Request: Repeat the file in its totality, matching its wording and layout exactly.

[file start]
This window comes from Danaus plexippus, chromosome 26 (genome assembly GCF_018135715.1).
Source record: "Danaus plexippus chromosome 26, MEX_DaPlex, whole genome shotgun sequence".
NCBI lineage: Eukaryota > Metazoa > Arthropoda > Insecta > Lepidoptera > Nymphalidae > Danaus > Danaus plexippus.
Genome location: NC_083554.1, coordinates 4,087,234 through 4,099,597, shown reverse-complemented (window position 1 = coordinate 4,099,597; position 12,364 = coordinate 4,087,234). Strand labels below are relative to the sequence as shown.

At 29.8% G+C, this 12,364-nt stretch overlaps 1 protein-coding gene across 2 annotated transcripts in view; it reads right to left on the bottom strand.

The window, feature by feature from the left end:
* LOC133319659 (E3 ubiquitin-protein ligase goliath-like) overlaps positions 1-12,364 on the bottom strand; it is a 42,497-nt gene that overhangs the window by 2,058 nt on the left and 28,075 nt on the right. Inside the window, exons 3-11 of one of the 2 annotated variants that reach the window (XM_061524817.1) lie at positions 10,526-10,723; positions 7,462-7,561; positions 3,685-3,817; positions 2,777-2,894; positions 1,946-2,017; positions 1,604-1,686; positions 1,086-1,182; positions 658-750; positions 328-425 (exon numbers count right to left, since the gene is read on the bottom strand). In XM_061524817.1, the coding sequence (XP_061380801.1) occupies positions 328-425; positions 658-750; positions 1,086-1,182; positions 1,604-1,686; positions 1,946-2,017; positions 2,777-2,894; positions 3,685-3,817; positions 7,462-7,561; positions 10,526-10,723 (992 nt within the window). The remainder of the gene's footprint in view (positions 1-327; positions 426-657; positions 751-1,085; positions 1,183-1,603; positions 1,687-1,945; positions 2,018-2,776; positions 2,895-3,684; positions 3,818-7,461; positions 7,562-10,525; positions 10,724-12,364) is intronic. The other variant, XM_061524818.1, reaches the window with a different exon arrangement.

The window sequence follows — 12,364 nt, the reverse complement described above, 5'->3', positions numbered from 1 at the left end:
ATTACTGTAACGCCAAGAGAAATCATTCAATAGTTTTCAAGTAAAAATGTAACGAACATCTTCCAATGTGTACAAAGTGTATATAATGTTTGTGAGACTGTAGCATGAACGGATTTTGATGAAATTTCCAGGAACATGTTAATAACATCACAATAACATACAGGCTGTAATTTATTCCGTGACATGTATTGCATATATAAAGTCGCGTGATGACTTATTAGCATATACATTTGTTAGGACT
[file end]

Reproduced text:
This window comes from Danaus plexippus, chromosome 26 (genome assembly GCF_018135715.1).
Source record: "Danaus plexippus chromosome 26, MEX_DaPlex, whole genome shotgun sequence".
NCBI lineage: Eukaryota > Metazoa > Arthropoda > Insecta > Lepidoptera > Nymphalidae > Danaus > Danaus plexippus.
Genome location: NC_083554.1, coordinates 4,087,234 through 4,099,597, shown reverse-complemented (window position 1 = coordinate 4,099,597; position 12,364 = coordinate 4,087,234). Strand labels below are relative to the sequence as shown.

At 29.8% G+C, this 12,364-nt stretch overlaps 1 protein-coding gene across 2 annotated transcripts in view; it reads right to left on the bottom strand.

The window, feature by feature from the left end:
* LOC133319659 (E3 ubiquitin-protein ligase goliath-like) overlaps positions 1-12,364 on the bottom strand; it is a 42,497-nt gene that overhangs the window by 2,058 nt on the left and 28,075 nt on the right. Inside the window, exons 3-11 of one of the 2 annotated variants that reach the window (XM_061524817.1) lie at positions 10,526-10,723; positions 7,462-7,561; positions 3,685-3,817; positions 2,777-2,894; positions 1,946-2,017; positions 1,604-1,686; positions 1,086-1,182; positions 658-750; positions 328-425 (exon numbers count right to left, since the gene is read on the bottom strand). In XM_061524817.1, the coding sequence (XP_061380801.1) occupies positions 328-425; positions 658-750; positions 1,086-1,182; positions 1,604-1,686; positions 1,946-2,017; positions 2,777-2,894; positions 3,685-3,817; positions 7,462-7,561; positions 10,526-10,723 (992 nt within the window). The remainder of the gene's footprint in view (positions 1-327; positions 426-657; positions 751-1,085; positions 1,183-1,603; positions 1,687-1,945; positions 2,018-2,776; positions 2,895-3,684; positions 3,818-7,461; positions 7,562-10,525; positions 10,724-12,364) is intronic. The other variant, XM_061524818.1, reaches the window with a different exon arrangement.

The window sequence follows — 12,364 nt, the reverse complement described above, 5'->3', positions numbered from 1 at the left end:
ATTACTGTAACGCCAAGAGAAATCATTCAATAGTTTTCAAGTAAAAATGTAACGAACATCTTCCAATGTGTACAAAGTGTATATAATGTTTGTGAGACTGTAGCATGAACGGATTTTGATGAAATTTCCAGGAACATGTTAATAACATCACAATAACATACAGGCTGTAATTTATTCCGTGACATGTATTGCATATATAAAGTCGCGTGATGACTTATTAGCATATACATTTGTTAGGACT